Monday, September 06, 2010

Vote For Angus McLintock

I've always found it fascinating when authors try to start campaigns asking people to all go buy a single title on a particular day on Amazon in an effort to push the sales of the title to the top of Amazon's list of bestselling titles.  It's an interesting and effective strategy.

But the thing that bothers me is the focus on a single retailer.

I prefer spreading the love around. I prefer celebrating choice.

That's why I'm suggesting that Canadian book lovers might consider doing a similar thing with a Canadian-authored/Canadian published title, but spreading the love around among Canadian bricks and mortar and online retailers alike. The request is more "open" in nature and encourages buying a title at whatever your favourite place to buy books happens to be, whether it's the local independent bookstore in your community, a nearby chain store or one of the two well known ".ca" retailers.

In Canada, we have a great resource in BookNet Canada that is here to support the overall Canadian book industry (publishers and booksellers alike).  BookNet Canada collects SalesData from over 1000 Canadian retail outlets - that data is used in part to generate the Globe and Mail Bestseller list.

And because BookNet Canada gathers sales data from so many different booksellers into a central system, there's no need to focus on buying the book all on the same day. Instead, BNC helps detect sales patterns and specific increases in a title's popularity across the board. Yes, sales within a specific period like a single week or a set of weeks does make a difference. But again, it's based on sales spread across a larger set of retailers.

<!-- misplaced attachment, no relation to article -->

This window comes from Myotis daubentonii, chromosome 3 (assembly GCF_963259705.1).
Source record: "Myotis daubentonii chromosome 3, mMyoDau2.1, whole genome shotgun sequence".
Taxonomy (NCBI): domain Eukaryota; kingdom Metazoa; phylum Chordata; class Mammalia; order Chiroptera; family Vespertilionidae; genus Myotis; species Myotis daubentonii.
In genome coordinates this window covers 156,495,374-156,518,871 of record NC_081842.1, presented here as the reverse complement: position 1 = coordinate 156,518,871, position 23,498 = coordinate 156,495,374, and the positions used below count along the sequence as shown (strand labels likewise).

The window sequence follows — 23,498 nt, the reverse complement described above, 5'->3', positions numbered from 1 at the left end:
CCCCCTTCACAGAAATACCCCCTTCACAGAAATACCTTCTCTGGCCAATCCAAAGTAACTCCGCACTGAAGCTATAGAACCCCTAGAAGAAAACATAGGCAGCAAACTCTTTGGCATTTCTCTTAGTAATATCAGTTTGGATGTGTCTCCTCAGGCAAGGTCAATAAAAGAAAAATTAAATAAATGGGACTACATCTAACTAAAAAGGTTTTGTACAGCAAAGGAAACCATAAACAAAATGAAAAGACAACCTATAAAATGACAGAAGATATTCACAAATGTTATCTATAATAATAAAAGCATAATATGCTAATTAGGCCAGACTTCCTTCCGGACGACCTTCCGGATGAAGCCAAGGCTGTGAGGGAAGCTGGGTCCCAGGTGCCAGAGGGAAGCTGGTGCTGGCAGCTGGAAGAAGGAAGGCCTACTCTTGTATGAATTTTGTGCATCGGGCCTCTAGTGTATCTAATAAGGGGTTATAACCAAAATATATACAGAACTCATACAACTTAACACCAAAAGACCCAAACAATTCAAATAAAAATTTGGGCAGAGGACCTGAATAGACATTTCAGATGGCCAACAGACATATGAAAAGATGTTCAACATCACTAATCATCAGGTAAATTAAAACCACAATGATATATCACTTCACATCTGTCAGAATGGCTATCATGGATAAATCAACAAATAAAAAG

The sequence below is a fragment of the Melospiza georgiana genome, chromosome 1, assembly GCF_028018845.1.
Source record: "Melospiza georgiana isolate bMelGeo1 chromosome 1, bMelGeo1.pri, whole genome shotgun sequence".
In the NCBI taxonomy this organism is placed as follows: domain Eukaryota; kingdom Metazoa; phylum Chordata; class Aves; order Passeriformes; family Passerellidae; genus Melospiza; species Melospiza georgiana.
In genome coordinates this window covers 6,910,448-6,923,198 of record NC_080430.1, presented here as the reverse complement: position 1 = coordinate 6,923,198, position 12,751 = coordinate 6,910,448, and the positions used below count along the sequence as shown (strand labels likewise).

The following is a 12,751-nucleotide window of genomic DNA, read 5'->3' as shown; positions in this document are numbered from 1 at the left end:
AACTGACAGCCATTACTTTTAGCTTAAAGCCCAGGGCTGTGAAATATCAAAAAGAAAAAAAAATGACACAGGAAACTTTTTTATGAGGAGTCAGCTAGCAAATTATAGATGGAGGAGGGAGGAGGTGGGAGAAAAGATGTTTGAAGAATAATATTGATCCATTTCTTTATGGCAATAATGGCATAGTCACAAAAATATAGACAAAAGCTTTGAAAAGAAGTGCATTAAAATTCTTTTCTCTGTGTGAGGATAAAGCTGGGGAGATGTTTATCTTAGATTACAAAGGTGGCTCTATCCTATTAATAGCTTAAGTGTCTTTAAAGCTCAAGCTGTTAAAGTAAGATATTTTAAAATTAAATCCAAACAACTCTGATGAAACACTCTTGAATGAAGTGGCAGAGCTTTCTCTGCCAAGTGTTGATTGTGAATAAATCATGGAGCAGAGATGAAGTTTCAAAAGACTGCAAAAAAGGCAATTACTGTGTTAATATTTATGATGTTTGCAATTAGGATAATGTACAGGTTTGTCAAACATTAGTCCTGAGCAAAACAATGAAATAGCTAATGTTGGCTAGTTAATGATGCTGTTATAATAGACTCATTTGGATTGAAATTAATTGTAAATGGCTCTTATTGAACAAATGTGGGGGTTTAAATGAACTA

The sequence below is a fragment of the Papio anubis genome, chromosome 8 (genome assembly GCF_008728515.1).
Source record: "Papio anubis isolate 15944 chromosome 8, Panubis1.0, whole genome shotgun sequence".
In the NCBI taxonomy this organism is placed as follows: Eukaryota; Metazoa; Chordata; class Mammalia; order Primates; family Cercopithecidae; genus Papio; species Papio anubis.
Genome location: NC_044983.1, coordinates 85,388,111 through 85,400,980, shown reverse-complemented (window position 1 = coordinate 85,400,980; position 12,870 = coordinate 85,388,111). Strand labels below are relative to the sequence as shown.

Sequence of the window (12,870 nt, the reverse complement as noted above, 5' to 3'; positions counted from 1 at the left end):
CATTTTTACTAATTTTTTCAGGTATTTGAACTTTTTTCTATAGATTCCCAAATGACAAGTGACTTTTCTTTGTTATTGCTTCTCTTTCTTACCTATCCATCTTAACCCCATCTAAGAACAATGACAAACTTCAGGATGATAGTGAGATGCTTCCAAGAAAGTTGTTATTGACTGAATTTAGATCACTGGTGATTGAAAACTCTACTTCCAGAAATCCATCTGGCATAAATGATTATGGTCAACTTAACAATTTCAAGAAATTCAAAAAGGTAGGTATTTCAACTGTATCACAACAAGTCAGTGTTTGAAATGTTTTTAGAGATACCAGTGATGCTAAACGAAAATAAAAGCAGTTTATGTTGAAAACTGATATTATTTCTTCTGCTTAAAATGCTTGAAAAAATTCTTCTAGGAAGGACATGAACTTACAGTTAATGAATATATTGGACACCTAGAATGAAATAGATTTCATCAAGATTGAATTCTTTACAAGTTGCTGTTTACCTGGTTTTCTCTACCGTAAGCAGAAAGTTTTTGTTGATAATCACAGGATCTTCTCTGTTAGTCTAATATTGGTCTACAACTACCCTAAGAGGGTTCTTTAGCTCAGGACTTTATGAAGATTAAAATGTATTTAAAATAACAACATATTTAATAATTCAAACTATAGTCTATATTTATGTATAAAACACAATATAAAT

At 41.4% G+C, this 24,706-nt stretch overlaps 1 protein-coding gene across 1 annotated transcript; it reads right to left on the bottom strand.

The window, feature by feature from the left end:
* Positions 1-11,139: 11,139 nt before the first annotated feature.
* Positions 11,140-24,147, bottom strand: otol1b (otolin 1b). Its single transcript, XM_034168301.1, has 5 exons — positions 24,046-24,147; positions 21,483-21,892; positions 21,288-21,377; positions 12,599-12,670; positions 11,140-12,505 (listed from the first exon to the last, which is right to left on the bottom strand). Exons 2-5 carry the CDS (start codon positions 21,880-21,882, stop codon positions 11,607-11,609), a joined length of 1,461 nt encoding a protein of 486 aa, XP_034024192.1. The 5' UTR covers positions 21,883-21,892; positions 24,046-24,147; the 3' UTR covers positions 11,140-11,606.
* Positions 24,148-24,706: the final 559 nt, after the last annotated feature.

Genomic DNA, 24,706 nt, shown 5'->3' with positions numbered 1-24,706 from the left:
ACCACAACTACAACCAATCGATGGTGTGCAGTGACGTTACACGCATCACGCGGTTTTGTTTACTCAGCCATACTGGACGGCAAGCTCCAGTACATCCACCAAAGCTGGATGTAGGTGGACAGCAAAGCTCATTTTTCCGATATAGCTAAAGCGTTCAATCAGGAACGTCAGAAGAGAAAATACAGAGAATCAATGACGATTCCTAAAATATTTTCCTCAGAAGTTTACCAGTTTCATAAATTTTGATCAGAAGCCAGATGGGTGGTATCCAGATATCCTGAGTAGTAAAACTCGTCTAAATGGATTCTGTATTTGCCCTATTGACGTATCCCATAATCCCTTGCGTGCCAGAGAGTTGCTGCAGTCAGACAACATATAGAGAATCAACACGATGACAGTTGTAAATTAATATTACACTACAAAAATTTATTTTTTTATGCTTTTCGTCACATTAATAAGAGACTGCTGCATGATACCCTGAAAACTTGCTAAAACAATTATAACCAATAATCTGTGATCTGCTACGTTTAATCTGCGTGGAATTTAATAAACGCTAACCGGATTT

I'd love to see booksellers and book lovers take a book and try to force it up the BNC sales charts.

And here's the perfect book to do it with:

The High Road by Terry Fallis

And here's why I'm picking on this particular book today:

Reason OneMcClelland and Stewart allowed Fallis to start giving this book away completely for free via a weekly podcast, which started 15 weeks ago (Chapter 15 was just released this past weekend).  M&S has a long history in Canada and yet still shows the courage of a new startup in their allowing an author to experiment with new media. I love seeing a traditional publisher be so open minded and would love to show my support of such activites from a publisher.

Reason Two:  Terry Fallis is a talented and undercelebrated author.  He is among a small group of progressive authors boldly using new media to bring literature into the hands of readers in new and exciting ways. And again, by giving it away for free, he's demonstrating his faith and belief in the power that piracy isn't publishing's greatest enemy, obscurity is. That alone is reason to celebrate and support this effort.